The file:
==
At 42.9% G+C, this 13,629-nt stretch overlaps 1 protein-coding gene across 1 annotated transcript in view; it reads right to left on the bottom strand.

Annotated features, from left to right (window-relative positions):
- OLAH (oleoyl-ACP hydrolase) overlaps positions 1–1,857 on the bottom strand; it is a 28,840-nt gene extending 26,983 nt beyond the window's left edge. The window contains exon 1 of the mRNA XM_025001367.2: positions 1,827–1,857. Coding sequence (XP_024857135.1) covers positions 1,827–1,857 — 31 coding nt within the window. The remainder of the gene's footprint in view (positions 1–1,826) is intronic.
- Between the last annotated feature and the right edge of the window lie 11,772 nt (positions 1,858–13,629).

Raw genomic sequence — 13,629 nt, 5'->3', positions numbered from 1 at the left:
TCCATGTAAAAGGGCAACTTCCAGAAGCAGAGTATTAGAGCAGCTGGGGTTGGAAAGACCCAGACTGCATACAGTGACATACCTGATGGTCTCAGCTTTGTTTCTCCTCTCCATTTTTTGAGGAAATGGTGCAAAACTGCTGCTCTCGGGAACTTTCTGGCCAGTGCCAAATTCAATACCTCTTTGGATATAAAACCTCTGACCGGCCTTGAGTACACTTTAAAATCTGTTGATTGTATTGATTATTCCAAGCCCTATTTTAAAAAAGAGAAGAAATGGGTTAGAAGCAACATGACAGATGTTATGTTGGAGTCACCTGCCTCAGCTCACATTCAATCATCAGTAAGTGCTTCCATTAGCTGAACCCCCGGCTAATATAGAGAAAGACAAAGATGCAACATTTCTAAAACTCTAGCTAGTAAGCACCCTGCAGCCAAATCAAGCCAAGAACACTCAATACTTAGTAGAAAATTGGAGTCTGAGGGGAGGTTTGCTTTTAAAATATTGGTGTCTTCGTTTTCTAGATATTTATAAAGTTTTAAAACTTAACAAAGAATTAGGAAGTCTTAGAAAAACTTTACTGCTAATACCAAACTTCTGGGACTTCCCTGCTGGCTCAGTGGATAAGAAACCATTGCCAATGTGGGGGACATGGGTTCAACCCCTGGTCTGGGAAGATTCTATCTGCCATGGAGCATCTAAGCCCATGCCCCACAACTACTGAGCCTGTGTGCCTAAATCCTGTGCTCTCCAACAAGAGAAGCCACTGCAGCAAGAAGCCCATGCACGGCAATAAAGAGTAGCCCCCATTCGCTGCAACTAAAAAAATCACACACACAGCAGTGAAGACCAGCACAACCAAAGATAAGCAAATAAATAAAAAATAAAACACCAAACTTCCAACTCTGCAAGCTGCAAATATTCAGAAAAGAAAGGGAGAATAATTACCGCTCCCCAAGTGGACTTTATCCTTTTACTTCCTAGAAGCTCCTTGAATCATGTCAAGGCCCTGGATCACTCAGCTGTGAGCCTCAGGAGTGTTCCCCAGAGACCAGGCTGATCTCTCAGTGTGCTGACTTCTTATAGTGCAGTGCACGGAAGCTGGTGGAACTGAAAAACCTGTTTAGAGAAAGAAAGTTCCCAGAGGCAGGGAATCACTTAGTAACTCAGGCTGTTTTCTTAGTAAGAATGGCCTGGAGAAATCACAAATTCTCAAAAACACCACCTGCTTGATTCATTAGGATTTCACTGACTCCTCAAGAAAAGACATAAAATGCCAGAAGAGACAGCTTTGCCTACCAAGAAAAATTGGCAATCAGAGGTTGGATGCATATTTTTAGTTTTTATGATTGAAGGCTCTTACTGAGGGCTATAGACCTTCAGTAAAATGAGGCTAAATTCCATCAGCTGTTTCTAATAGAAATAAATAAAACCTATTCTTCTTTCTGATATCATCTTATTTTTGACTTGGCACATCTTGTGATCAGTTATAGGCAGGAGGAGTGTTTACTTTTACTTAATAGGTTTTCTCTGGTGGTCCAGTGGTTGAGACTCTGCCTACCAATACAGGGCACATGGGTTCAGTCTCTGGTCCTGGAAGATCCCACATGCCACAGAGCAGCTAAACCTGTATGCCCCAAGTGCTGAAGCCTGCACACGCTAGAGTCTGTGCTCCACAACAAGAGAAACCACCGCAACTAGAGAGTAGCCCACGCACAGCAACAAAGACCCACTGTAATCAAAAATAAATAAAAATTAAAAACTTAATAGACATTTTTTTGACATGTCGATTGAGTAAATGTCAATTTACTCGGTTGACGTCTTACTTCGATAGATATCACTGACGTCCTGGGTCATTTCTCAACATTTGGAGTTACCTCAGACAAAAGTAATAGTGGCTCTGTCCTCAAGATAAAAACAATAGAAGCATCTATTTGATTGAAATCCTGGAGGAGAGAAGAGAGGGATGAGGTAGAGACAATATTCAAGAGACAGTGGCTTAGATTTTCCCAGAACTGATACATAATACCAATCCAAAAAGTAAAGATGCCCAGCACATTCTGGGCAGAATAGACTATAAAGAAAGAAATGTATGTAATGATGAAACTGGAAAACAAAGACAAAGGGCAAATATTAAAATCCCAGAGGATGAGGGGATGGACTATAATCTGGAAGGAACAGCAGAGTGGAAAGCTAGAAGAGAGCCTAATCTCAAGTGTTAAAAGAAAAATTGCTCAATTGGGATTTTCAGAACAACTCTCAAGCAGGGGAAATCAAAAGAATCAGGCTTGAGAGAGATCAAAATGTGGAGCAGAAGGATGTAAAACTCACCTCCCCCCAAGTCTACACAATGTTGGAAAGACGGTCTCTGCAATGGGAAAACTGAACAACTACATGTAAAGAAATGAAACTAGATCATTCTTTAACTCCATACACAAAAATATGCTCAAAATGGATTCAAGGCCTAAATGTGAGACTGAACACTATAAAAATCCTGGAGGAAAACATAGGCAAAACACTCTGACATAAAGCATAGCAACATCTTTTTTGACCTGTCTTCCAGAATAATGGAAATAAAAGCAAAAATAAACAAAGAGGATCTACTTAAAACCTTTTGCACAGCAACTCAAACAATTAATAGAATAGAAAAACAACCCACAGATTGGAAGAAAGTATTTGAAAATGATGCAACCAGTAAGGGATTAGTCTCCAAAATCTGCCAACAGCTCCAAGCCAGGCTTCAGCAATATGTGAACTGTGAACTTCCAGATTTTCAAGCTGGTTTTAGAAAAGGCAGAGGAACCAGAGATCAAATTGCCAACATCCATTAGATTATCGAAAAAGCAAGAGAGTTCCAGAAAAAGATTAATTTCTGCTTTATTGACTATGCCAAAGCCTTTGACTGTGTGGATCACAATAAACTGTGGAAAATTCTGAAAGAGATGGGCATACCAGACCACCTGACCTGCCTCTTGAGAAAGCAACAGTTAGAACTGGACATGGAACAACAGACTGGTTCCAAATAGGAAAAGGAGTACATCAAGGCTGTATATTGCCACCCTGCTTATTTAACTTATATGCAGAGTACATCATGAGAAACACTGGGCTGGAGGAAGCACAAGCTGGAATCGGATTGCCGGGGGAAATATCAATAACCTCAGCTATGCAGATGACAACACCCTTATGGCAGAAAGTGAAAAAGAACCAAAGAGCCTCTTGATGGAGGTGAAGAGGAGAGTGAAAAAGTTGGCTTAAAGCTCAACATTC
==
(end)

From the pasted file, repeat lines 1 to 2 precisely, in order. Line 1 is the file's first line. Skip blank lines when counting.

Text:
At 42.9% G+C, this 13,629-nt stretch overlaps 1 protein-coding gene across 1 annotated transcript in view; it reads right to left on the bottom strand.

Annotated features, from left to right (window-relative positions):